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Keyholder responsibilities explained

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Your business might have employees who require regular access to the premises, sometimes outside normal business hours. This requires a degree of control of keys given to such employees. In addition, many businesses have an alarm system to detect intruders while the premises are closed. It is therefore necessary for one or more trusted employees to take on the responsibility of unlocking, locking and setting the alarm on a daily basis.

A key-holder’s responsibilities

Key-holder employees are responsible for opening and closing a business premises on a daily basis.

Depending on the hours your business operates, you might require more than one key holder. One in attendance when the business opens, and another one attending when the business is closing. The process of unlocking and locking will involve the various entrances that customers and service providers pass through. It will also include managing the alarm system that protects the business premises.

In cases where businesses handle cash, a key holder might be responsible for safely storing and arranging for the safe transport of daily takings. Key-holders tend to be senior employees in the company, so their role is likely to be in conjunction with other daily tasks that might include managing staff or being in charge of customer services.

The role of a key-holder in an emergency

In addition to locking up daily, your key-holder will be responsible for attending the business premises when an intrusion is detected. Most premises have alarm systems that alert them, management and security services when an entry point is opened outside business hours. It is imperative to establish procedures for them to follow when they attend to an intrusion alarm.

Key-holders should always advise others when they visit the premises to check on an alarm, and they should ideally be joined by a second key-holder. It is crucial to take a strong flashlight along to light up dark areas on the premises, and a mobile phone is essential in case the police or emergency services need to be called. If a site is discovered to be insecure and there is any suspicion that criminals might be inside, they should not enter under any circumstances. Instead, they should call the police for support.

Good candidates for key-holder responsibilities

Employees given the responsibilities associated with the role are in a position of trust. Typically, it will be an employee who has been with the company for a long period, already taking on some degree of responsibility in a financial or managerial role. You need to appoint a person who can be trusted to respond to emergencies and always arrive at work on time.

A crucial requirement for these employees is that they live within a short distance of the workplace. Depending on how your employees usually commute to the office, this needs to be someone who has easy access to public transport to your business premises.

However, keep in mind that they sometimes have to attend work at odd hours and that public transport may not be available, so your key-holder should also be able to drive or be driven to the premises.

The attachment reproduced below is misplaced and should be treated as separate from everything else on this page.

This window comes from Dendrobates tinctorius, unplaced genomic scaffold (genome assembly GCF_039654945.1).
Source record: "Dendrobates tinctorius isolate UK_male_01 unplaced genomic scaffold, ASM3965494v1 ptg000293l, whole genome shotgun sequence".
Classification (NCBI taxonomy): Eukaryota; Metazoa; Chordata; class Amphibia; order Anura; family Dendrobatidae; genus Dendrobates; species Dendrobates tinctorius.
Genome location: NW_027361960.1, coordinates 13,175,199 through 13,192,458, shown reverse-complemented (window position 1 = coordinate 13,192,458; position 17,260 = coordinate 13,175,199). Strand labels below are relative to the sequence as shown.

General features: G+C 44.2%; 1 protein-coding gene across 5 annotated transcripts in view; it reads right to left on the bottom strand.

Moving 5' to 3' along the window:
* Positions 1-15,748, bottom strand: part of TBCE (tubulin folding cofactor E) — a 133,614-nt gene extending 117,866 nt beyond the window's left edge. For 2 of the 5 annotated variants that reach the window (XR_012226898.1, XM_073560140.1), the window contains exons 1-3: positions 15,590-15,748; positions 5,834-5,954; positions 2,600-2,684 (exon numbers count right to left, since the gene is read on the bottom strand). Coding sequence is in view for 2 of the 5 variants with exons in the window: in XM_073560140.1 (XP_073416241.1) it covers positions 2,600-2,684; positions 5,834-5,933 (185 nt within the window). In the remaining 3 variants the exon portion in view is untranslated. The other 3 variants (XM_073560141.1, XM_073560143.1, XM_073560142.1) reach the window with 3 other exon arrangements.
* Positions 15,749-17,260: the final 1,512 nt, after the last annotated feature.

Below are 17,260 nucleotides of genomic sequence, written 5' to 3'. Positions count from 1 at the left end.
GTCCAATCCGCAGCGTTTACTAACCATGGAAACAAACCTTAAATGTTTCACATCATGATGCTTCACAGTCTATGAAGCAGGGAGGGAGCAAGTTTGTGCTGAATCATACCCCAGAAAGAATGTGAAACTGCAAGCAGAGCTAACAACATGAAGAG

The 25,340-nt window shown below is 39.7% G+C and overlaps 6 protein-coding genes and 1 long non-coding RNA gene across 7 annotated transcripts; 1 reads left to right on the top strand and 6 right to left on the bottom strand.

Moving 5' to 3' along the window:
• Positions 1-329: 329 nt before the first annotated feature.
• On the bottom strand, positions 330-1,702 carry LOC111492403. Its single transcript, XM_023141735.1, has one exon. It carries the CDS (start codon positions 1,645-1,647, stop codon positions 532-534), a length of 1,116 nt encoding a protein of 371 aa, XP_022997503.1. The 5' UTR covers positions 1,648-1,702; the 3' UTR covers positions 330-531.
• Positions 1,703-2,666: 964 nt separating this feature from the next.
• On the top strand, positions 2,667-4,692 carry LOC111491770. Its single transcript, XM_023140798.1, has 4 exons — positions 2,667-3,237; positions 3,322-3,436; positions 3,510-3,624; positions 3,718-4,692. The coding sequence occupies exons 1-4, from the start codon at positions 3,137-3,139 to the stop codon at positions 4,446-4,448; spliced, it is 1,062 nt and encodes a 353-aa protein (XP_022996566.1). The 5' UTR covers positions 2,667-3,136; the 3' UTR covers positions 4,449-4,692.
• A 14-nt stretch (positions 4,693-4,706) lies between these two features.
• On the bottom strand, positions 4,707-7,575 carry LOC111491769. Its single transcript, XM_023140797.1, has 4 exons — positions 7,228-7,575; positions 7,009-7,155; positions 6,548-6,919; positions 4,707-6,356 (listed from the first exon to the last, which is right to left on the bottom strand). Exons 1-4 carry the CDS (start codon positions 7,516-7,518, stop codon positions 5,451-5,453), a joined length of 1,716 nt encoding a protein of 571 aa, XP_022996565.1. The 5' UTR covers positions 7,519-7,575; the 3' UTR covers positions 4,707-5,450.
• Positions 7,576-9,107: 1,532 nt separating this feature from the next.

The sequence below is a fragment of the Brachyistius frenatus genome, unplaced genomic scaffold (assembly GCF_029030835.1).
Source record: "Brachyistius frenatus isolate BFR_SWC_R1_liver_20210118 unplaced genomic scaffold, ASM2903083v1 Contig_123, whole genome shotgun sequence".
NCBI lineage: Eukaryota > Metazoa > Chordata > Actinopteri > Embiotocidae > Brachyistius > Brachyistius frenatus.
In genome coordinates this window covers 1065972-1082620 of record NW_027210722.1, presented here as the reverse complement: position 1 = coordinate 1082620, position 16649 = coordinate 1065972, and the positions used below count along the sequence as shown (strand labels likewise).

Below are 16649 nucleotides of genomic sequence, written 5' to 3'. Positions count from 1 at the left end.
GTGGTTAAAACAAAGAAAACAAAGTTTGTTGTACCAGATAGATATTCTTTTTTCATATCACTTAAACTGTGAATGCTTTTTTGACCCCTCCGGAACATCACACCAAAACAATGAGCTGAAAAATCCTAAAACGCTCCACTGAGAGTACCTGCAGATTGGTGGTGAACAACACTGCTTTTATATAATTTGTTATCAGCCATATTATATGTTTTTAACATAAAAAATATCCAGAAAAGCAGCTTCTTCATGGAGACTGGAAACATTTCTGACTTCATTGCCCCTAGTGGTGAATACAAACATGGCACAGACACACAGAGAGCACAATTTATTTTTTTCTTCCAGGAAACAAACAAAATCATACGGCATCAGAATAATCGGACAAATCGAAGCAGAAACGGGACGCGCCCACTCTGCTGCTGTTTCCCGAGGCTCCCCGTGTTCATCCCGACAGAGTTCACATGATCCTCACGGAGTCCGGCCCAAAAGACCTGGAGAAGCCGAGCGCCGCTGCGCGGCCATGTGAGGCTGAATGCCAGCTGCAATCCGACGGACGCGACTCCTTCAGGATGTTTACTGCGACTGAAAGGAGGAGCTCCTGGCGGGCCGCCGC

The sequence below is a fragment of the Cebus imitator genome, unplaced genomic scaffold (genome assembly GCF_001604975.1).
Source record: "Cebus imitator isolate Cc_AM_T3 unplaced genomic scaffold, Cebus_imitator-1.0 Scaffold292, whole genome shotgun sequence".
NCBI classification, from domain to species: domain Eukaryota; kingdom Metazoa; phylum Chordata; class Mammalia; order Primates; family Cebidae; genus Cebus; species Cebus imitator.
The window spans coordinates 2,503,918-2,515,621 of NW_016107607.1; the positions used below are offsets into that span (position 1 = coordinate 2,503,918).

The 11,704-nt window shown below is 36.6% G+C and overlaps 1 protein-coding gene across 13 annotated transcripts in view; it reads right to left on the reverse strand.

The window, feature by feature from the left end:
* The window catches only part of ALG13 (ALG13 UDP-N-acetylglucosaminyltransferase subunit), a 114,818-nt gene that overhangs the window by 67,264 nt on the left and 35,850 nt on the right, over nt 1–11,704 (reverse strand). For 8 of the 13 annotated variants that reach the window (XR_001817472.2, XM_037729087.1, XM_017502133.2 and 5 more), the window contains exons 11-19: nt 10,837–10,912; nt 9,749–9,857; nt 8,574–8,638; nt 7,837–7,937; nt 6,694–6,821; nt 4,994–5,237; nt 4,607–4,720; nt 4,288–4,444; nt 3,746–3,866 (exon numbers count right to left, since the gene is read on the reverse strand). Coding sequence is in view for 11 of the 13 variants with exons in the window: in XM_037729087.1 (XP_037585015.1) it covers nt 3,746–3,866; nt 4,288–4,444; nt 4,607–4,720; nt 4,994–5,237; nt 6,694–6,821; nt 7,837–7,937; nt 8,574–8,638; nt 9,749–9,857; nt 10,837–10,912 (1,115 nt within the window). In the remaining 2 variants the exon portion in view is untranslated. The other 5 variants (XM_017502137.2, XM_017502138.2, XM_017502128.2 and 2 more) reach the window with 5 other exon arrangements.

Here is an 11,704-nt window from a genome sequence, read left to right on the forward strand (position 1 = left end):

The ability to assess risks is another important qualifying factor because, in the role, the person needs to spot and report any potential security issues. These employees need a safe space at home to store keys, and you might want to consider appointing several people to this role in case your key-holder is unavailable due to illness.

Outsourcing key-holder duties

Many businesses opt to remove key-holding away from staff and pay a company to assist them. This is often a good solution if owners and management staff resist attending the business premises outside of hours and if staff turnover is high, making it difficult to assign positions of responsibility to any individual person. Even if you have a staff member responsible for the role, you could hire a company to help with out-of-hours emergencies.

Professional, accredited companies are trained to deal with alarms going off outside office hours. Without appropriate training, staff members might put themselves at risk when there is a real alarm.

Key-holder services inspect the premises and liaise with emergency services if it is deemed necessary. The company will also arrange for any door repairs and fixes in the case of a break-in.

Making sure key-holders are fully informed

When you appoint a staff member to the role, you need to thoroughly train them in all aspects of securing your business premises. Keep a record of all the keys in use and regularly check that the correct people are still holding them. Alarms are important tools for preventing intrusions outside of business hours, so ensure you have thoroughly trained your key-holder to correctly activate them upon close of business.

Key-holders should have some means of staying in touch with other employees, so you might want to supply a dedicated mobile phone to alert others when needed at the business premises. Staff who rotate the duties can pass these dedicated devices to their colleagues when they take on the role.

Key-holding is a leadership position

The staff members you appoint to the role are placed in a position of responsibility and must show leadership skills. You have to make sure you appoint responsible individuals.

Your employees must express a sense of confidence and respect for their fellow employees. Businesses have valuable goods and equipment on-site, and your key-holder is ultimately responsible for keeping those assets safe around the clock.

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